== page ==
This article is by Jacob Gralnick.
How do you convey an entire idea, feeling, or characteristic without saying a word?
The same way you can foreshadow a future event in subtle passing, and you can do that with a little nifty thing called symbolism.
Used correctly, and at the right time, symbolism can add meaning and depth to your writing on the subconscious level and propel a simple passage to one that rivals bestseller and Hollywood quality scenes.
The best part: it’s as simple as whittling.
What is Symbolism?
Symbolism is the use of, you guessed it, symbols (such as objects, images, etc…) to convey a special meaning, idea, or feeling. Symbols can be anything from the obvious like Yin Yang to the more abstract like a cloak crafted from the scales of an ancient dragon.
The meaning of the symbol depends on whether or not it is common knowledge. If it isn’t common knowledge, then you can assign your own meaning to it. If it is common knowledge, like the olive branch, then stick with that. Having something as simple as a pair of crossed swords mounted on some guy’s wall says a lot about him, the world, and so much more.
Why Use Symbolism?
Depth? Meaning? Mystery? Come on, what’s cooler than a hidden message for people to decipher? Plus, it gives your work more dimension by adding elements.
Symbolism also makes your work seem more intentional and thought-out. The fact that you can get creative with the concept, explained soon, is all the more awesome because it’ll create a unique feel.
How To Use Symbolism
White doves. What do they mean? Arguably, they mean peace. Already, right there, I’ve got a massive theme packed into one object (or bird, rather), that I can display to send a telepathic signal to my audience. First, though, we need to figure out how we’re going to use it. For one, I could use it to characterize someone. Say I’ve got this prince seeking a peaceful end to the war. Guess what? He owns a pet white dove! I just implied he’s a peaceful man by sharing a single fact about him. Have the white dove be a rescue and make him care for it constantly and you’ll really milk the theme of peace with this character.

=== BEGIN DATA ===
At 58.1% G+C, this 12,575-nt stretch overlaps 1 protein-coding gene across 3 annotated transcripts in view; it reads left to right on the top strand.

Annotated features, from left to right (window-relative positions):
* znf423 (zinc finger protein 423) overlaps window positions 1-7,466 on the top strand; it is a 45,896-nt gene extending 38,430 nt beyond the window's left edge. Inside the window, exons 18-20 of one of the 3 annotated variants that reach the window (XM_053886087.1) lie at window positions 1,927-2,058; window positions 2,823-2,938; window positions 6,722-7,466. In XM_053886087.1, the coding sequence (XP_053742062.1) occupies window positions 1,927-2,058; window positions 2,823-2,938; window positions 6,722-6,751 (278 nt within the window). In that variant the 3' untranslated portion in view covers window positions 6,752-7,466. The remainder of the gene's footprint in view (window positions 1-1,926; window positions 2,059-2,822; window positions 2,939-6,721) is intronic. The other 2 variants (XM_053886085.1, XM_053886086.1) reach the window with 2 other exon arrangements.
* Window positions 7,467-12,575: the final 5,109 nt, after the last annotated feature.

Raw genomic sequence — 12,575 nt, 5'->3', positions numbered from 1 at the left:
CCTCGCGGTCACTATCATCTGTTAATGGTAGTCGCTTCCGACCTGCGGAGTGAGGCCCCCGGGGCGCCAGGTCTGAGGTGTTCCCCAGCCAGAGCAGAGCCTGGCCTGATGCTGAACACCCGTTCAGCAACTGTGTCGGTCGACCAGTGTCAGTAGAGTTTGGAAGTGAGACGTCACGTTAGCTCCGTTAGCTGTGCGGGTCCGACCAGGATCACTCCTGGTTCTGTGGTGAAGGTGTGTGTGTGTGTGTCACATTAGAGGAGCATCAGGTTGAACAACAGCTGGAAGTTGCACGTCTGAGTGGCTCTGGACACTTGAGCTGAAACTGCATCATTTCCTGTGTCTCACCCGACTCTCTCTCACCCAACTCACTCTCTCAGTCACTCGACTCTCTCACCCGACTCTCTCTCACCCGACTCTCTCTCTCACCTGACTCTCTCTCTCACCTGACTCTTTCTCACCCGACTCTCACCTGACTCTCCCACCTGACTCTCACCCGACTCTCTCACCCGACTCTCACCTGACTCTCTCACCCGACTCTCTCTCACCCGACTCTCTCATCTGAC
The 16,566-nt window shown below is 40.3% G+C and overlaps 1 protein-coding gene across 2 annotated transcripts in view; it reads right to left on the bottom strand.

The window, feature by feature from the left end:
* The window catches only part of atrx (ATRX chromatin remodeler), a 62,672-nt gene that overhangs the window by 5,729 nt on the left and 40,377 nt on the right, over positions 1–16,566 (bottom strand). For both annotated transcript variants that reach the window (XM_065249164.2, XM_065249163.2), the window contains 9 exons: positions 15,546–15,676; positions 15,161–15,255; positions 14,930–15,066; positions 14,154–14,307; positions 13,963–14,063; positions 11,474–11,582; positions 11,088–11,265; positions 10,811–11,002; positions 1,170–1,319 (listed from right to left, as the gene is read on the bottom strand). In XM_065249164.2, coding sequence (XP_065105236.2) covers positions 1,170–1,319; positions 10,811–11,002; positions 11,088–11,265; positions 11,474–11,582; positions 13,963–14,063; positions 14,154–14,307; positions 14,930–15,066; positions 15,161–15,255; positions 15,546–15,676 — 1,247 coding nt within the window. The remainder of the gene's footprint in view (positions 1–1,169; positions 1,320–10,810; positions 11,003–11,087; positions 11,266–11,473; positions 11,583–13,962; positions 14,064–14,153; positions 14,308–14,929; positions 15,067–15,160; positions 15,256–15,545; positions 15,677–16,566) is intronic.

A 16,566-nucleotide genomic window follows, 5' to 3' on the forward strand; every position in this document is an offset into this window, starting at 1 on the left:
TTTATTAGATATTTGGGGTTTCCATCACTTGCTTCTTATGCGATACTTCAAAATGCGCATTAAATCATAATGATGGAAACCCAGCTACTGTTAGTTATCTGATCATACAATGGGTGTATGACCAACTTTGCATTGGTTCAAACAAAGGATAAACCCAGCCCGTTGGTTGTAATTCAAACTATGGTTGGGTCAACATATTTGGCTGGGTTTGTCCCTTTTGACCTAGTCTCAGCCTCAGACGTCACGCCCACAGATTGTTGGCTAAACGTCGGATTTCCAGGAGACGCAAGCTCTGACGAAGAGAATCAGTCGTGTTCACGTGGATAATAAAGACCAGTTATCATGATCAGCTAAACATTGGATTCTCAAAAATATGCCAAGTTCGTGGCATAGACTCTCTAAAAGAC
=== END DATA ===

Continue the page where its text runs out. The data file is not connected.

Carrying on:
But there’s so much more I can do with symbolism. Let’s take a monument like Durin’s Bridge from Middle-Earth. What does that symbolize? Well, a lot, but it is a bridge, after all, so I’d say it could mean connecting two places (go deeper and it can mean connecting two people). Now, blow the bridge up. What have you done? You just cut off two places from one another, isolating them, making them alone. Furthermore, you took away a possible path to a desired location (and that is where you can get really creative with the character journey, but let’s move on).
What about the rebel fist pump? Revolution. But before we paint that baby all over the walls, let’s consider timing. Symbolism can be timed to increase impact. So, our heroine, she sneaks into the big bad king’s castle and abducts a top official, a move nobody’s made in years. Then, she leaves the fist pump symbol in the official’s quarters. It’s pretty obvious what message she sent (declared war, resurgence of the rebels, etc…), but since it was timed right, it had more impact than if she painted it willy-nilly because it seemed cool.